Last modified on 18 August 2014, at 23:54

EnglishEdit

EtymologyEdit

From Latin -um (neuter singular morphological suffix), based on Latin terms for metals, such as ferrum.

SuffixEdit

-ium

  1. Used to form the names of metal elements, after the style of early-named elements, as well as the isotopes of hydrogen.
  2. By extension, appended to common words to create scientific-sounding or humorous-sounding fictional substance names.
    • 2009, Selena Kitt, Quickies, p. 91:
      We're at the North Pole, aren't we? Let's just call the new element Santa Clausium!
    • 2007, Jason Lethcoe, Wishing Well, appendix p. ii:
      Stupidium: Exposure to this Element can cause very silly behavior.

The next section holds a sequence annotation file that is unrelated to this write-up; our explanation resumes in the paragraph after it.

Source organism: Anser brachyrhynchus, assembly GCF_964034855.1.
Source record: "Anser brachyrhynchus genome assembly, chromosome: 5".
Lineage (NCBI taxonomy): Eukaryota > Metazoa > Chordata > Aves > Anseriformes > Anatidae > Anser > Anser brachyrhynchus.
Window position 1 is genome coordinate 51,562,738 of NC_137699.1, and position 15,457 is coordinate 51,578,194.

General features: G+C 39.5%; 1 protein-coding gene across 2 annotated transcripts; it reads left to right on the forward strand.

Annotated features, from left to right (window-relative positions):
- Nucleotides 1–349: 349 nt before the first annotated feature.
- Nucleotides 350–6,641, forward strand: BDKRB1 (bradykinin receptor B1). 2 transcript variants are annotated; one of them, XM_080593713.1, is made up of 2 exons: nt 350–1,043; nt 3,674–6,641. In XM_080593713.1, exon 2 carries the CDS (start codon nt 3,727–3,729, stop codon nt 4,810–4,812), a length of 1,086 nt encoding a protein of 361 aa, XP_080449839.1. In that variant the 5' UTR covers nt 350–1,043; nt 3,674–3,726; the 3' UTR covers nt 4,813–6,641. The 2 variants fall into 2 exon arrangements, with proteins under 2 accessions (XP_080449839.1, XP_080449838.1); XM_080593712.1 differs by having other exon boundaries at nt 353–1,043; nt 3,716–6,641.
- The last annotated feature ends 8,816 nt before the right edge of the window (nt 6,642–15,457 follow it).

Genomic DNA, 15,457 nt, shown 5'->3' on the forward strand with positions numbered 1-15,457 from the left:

• 1997, Bryan Pfaffenberger, Official Microsoft Internet Explorer 4 book, p. 34:
      According to the FAQ, a site's coolness can be attributed to a trace element called coolium.
  3. Used to indicate the setting where a given activity is carried out: gymnasium, auditorium, stadium, colloquium, planetarium, podium, sanatorium. Words so formed often take "-a" for the plural.

Derived termsEdit

See alsoEdit


LatinEdit

SuffixEdit

-ium n, genitive -ii

  1. Suffix used to form abstract nouns, sometimes denoting offices and groups. (May no longer be productive.)
    auspex - auspicium
    desidero - desiderium
    castellum (castle) - castilium (fortified city)
  2. (New Latin) Suffix appended to form names of chemical elements.